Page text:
By: Robyn Barnette


If there's one thing Ricky Martin knows, it's how to establish himself as a leader in today's new school of Latin music. His years as a member of the mega-popular mid-80s quintet Menudo attest to that status. When Ricky left Menudo, his transition in going from teen heartthrob to superstar vocalist would see its share of fame and fortune: Two albums, "Ricky Martin" in 1991 and "Me Amaras" in 1993, that catapulted him into stardom; a starring role in the ABC daytime soap opera "General Hospital" where he played the character Miguel (you had to see the episode where he sang in tribute to his friend Stone); several appearences on such specials including "Siempre en Domingo" and "Super Sabado Sensacional"; and a consistency to present himself as a serious entity in Latin music's new school. All that said, here comes super-phat joint #3. "A Medio Vivir" is Ricky's return to the top of his game without deviating from his identity as an entertainer. This time, Ricky comes out a firing squad, spreading bullets of polished vocals layered over flavorful pop/dance/rock melodies, taking aim at the listener's ears and leaving them to realize that he is for real.

The most prominent feature throughout this album is Ricky's voice, and it's apparent that he's learned how to refine and spice it to the musical ambience. "Maria," a song about a girl he fancies, meets that designation with its Flamenco-phat hip-hop salsa groove and engaging "Un dos tres" chorus (the remix isn't so bad, either). Ricky gives a more gracious effort to his vocals on the passion-filled "Te Extraño, Te Olvido, Te Amo." Another catchy track is "Bombom De Azucar." In it, the music starts out with Ricky coinciding his laid-back vocals with some electric acoustic guitar licks. Toward the end of the track, Ricky strengthens his vocals, roughing them against some headbangin' hard rock. "Volveras" is a heart-rending ballad where Ricky expresses pain and longing, mirroring his voice to the song's emotion and bringing out this aspect of Latin music that has made it so famous. "Corazon" is another phat track, where Ricky displays his vocal talent amongst a techno-filled groove which gives rise to the phrase "Pump that body, work that body."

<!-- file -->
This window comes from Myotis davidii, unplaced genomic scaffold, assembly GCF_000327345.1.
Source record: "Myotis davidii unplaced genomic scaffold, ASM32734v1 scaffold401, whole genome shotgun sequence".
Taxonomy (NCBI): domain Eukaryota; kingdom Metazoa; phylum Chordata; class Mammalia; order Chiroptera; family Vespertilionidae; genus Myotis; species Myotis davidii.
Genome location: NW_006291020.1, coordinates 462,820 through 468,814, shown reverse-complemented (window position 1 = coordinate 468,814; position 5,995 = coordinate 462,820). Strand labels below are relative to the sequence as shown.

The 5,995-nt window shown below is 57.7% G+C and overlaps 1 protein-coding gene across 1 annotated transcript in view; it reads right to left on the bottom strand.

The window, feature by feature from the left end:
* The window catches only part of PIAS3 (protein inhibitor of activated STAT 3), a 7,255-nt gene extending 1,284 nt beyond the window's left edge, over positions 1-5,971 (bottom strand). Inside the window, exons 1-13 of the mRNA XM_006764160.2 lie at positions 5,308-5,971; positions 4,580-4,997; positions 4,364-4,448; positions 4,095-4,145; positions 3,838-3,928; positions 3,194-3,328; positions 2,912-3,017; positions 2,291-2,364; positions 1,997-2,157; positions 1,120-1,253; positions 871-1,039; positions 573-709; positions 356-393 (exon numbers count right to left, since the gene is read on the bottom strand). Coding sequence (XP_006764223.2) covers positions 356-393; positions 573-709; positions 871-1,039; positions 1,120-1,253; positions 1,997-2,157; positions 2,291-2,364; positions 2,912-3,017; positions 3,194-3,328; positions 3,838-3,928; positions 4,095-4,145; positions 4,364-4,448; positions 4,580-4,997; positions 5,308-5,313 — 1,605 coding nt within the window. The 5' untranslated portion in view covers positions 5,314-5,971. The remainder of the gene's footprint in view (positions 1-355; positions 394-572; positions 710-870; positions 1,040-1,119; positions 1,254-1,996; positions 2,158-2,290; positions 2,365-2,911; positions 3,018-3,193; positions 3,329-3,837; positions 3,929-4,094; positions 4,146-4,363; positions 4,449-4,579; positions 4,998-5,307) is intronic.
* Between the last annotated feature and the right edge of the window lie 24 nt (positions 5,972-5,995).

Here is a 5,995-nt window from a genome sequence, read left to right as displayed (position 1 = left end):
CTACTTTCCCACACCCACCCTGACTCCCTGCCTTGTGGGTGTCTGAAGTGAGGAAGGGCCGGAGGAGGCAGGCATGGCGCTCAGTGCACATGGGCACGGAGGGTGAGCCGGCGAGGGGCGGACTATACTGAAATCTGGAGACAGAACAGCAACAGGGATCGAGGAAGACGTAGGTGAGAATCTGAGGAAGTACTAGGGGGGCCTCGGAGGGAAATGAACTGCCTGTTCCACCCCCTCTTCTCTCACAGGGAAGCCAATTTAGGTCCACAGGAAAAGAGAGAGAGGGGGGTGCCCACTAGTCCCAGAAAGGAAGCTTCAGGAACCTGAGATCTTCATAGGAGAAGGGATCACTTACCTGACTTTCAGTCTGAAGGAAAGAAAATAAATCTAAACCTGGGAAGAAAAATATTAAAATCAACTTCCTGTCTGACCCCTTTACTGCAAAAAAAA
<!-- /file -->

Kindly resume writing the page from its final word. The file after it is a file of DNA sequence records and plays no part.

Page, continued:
Ricky delivers a solid vocal performance on "A Medio Vivir," manifesting a grown-up attitude since his days with Menudo. The material throughout this joint maintains a perfect balance between his vocals and the mix of techno grooves, lush ballads and hard rock. It shows how Ricky can handle his vocals against the mix of these musical styles. From a production standpoint, "A Medio Vivir" comes more tighter than the pants Jennifer's wearing on the cover of "Dulzura." "A Medio Vivir" represents Ricky Martin as a leader in Latin music's new school and blossoms him to a whole new level as an entertainer. All Latin music lovers should give this one a listen.


Performer: Ricky Martin Musical Category: World/International--LATIN
Album Title: A Medio Vivir Producer(s): Ian Blake, K.C. Porter
Record Company: Sony Discos, Inc. Engineer(s): None
Distributor: N/A Studio/Live: Studio
UPC: 3726816512 Stereo/Mono: Stereo
Release Year: 1995 Guest Artists: None
Album Length: 51:44 Availability: CD/Cassette

DATE OF REVIEW: May 29, 1996